4.  The promise of relief and refreshment at the end of the race3:   Before we set off, the announcer declared that there would be sports drinks, protein bars and showers ready and waiting for us at the end. Let me tell you, we needed the hope of that promise to keep us going when we were in the thick of it! When it comes to missional hope, there is no greater hope than the hope of heaven to keep us going. It is the promise of eternal relief and refreshment at the end of the race that I need to keep at the forefront of my mind when I find myself out of my comfort zone and having to dig deep.

Towards the end of the race, Marcus and I waded out of the icy river and climbed up the last hill towards the finish line. At the top of the verge, a crowd was gathered on either side of the ropes cheering us on. The announcer was there with his hand held out to high five us. He called out our names into the microphone congratulating us on our achievement. Exhilarated, we high fived the announcer and crossed the finish line holding hands, held up high in the sky, with a mutual sense of accomplishment, exhaustion and relief. It was worth it all!


Ultimately, what keeps me missionally hopeful is my belief that I will see Jesus at the finish line and He will be calling out my name saying well done Jen! I have an enduring conviction that it’s truly going to be worth it all!


The Mission Statement of The Salvation Army New Zealand, Fiji and Tonga Territory: 

The Salvation Army is an international movement and an evangelical branch of the Christian Church, which expresses its ministry through a balance of spiritual and social programmes. In its founding it was mobilised by God, and in its continuance is totally dependent on God for the power to fulfil its calling. Everything it does is as an offering to the glory of God and for the worship and adoration of God's name.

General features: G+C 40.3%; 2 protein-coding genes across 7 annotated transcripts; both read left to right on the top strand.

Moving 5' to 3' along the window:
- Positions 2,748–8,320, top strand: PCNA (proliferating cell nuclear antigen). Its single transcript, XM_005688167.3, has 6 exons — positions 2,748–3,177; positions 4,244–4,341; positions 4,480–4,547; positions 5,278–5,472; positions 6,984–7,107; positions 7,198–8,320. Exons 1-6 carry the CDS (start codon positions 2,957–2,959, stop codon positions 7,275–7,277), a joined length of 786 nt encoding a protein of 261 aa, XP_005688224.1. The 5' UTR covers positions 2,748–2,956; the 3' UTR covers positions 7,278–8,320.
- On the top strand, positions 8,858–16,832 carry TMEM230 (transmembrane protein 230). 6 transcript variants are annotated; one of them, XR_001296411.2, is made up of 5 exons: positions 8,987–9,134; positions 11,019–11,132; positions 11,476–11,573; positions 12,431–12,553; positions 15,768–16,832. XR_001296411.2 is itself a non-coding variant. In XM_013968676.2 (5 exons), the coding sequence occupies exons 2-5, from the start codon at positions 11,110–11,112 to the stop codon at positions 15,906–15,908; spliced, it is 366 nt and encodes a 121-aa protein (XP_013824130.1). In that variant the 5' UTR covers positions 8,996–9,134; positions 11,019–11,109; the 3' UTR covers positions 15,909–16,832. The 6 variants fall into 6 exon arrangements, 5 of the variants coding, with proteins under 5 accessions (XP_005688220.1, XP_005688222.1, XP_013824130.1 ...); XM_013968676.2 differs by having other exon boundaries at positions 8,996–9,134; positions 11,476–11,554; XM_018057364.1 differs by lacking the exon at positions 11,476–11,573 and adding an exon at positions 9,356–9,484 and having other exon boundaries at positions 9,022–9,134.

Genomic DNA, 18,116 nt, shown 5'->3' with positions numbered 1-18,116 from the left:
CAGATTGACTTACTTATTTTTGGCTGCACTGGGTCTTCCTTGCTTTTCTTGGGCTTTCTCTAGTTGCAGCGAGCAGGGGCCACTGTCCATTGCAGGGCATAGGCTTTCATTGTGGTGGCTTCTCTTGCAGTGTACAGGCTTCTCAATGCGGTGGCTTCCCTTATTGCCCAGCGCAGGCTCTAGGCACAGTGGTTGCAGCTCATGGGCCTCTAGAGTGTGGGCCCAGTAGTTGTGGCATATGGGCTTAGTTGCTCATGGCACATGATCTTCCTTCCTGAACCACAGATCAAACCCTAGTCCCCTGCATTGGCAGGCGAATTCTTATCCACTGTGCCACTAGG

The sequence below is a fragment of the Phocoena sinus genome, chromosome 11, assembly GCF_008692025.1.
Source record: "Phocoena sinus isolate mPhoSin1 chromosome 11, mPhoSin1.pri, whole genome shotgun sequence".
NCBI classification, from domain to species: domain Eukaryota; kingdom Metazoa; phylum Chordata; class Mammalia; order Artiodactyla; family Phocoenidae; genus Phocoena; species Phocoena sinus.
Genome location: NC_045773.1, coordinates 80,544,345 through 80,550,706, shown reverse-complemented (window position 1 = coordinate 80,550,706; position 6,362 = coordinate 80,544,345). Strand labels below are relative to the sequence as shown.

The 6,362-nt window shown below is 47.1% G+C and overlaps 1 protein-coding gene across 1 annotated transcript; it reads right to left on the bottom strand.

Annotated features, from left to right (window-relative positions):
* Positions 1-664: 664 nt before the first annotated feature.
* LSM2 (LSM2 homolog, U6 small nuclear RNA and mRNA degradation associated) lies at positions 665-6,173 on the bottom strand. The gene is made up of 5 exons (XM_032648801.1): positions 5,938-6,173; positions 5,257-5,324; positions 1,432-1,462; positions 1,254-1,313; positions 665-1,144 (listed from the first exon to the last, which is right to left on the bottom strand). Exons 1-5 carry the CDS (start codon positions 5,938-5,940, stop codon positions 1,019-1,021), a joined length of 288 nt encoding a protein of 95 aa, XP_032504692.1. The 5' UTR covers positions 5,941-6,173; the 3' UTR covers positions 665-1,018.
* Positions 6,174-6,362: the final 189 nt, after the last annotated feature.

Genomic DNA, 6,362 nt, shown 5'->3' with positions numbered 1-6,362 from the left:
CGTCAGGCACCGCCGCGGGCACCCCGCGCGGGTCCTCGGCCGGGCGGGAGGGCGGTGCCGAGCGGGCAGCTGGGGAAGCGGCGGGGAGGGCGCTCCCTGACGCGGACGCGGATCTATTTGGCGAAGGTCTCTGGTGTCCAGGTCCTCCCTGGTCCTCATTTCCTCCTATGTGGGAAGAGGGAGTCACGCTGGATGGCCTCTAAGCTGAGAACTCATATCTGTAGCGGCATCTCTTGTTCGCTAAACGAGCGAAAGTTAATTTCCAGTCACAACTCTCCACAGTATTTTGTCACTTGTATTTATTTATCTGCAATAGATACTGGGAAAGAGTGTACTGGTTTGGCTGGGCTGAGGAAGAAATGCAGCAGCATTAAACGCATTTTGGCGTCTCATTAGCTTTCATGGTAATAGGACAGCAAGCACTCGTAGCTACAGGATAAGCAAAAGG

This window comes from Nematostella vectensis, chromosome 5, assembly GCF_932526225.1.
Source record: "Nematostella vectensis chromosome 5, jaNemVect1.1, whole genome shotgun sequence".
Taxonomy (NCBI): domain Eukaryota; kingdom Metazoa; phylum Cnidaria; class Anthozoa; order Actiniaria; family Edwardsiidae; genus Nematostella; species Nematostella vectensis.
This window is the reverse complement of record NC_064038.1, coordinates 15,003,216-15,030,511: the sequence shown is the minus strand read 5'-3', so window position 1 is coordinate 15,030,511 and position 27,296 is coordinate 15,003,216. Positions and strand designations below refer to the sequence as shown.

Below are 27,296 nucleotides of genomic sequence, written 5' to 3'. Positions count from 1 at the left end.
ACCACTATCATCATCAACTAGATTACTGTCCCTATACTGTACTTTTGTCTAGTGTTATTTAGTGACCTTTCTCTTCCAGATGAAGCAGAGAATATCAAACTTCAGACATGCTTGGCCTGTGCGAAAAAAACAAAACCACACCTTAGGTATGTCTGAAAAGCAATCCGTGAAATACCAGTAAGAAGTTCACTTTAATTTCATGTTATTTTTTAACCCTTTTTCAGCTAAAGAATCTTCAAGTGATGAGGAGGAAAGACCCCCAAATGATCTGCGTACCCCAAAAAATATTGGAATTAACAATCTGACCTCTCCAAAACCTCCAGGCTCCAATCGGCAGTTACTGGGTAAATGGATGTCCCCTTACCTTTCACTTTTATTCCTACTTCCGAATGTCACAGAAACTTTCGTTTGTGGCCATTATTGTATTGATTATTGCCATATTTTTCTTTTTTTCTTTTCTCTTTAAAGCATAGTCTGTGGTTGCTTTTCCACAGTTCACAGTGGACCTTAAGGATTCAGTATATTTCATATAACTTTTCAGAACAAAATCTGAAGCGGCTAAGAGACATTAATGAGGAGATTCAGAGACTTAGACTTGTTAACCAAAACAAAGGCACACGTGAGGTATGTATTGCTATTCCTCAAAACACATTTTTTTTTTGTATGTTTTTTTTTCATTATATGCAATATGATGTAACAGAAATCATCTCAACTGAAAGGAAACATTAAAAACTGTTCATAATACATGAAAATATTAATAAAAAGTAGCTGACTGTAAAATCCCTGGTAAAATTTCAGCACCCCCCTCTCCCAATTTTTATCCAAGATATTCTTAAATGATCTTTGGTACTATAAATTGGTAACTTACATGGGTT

1   Hebrews 12:1-3  “Therefore, since we are surrounded by such a great cloud of witnesses, let us throw off everything that hinders and the sin that so easily entangles. And let us run with perseverance the race marked out for us, 2 fixing our eyes on Jesus, the pioneer and perfecter of faith. For the joy set before Him He endured the cross, scorning its shame, and sat down at the right hand of the throne of God.3 Consider Him who endured such opposition from sinners, so that you will not grow weary and lose heart.” (NIV)


2     The mission of The Salvation Army in New Zealand, Fiji and Tonga is:

           Caring for people: Salvationists follow the example of Jesus by identifying with the needy, standing alongside them and caring for people in all situations.

           Transforming lives: Salvationists believe that God can transform people and that the resulting wholeness is experienced through belief in Jesus Christ and by the power of the Holy Spirit. This transformation is evidenced in discipleship and commitment.

           Reforming society: Salvationists seek to express the love and power of God in the community. This calls for the challenging of manifestations of evil, injustice and oppression, and for steps aimed at their elimination.


3   Rita Springer inspires this posture…  ‘Worth It All’ by Rita Springer:


“I don't understand Your ways

Oh but I will give You my song

Give You all of my praise

You hold on to all my pain

With it You are pulling me closer

And pulling me into Your ways


Now around every corner

And up every mountain

I'm not looking for crowns

Or the water from fountains

I'm desperate in seeking, frantic believing

That the sight of Your face

Is all that I need

I will say to You


It's gonna be worth it

It's gonna be worth it

It's gonna be worth it all

I believe this


You're gonna be worth it

You're gonna be worth it

You're gonna be worth it all

I believe this”